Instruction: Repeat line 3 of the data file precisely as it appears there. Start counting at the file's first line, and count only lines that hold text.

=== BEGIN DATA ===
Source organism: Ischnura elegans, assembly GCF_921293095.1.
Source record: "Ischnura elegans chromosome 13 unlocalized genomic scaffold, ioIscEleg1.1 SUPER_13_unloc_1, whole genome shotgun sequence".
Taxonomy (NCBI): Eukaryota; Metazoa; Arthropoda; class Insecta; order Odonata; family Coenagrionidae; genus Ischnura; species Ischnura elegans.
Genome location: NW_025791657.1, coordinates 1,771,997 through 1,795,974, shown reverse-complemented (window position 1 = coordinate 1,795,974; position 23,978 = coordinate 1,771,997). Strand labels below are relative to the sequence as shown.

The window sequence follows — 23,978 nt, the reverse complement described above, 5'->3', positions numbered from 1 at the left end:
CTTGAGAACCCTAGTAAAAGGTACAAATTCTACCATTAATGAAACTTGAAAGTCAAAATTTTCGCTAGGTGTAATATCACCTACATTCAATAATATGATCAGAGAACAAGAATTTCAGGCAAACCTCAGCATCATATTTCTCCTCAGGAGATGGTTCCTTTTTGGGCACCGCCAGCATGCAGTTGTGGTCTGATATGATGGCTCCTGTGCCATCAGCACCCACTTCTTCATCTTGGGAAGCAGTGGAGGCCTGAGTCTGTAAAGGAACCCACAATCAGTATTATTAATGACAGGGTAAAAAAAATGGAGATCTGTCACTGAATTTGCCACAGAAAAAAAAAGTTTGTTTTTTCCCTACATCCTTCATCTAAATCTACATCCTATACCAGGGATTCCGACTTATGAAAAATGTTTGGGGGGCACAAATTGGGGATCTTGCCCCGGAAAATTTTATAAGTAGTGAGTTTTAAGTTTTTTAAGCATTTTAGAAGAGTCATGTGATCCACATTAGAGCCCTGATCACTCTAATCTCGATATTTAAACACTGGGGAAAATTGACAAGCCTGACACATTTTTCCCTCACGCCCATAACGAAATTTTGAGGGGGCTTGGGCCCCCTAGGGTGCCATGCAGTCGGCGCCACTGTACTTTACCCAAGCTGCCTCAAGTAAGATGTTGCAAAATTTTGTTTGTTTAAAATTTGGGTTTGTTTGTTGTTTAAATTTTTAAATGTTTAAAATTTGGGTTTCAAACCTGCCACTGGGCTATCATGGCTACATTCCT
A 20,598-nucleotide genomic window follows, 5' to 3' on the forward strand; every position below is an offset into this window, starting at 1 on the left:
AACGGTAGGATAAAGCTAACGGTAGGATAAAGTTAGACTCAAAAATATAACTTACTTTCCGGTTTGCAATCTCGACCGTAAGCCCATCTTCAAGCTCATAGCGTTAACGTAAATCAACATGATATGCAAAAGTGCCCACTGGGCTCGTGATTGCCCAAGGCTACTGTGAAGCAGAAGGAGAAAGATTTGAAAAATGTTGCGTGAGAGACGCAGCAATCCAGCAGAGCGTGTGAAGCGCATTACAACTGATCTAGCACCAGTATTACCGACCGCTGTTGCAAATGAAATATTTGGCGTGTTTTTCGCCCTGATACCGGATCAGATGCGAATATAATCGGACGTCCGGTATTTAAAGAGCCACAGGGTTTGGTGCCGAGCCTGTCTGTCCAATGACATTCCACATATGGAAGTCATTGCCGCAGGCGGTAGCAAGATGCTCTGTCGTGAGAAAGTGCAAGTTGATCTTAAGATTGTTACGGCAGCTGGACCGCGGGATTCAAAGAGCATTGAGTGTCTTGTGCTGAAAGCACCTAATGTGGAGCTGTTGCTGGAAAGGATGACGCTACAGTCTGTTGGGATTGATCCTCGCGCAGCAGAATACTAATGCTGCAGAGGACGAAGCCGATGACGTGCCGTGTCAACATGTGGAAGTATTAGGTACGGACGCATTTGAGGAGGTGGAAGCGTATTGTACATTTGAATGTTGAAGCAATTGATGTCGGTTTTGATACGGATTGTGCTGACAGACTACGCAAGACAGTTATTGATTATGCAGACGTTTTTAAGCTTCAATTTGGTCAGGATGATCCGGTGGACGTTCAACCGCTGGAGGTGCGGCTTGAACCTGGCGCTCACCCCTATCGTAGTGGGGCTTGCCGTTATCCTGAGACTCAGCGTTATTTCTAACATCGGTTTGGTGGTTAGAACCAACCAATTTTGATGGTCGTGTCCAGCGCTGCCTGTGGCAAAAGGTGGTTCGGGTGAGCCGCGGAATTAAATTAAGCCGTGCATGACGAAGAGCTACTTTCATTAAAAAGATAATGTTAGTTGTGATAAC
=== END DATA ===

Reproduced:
Taxonomy (NCBI): Eukaryota; Metazoa; Arthropoda; class Insecta; order Odonata; family Coenagrionidae; genus Ischnura; species Ischnura elegans.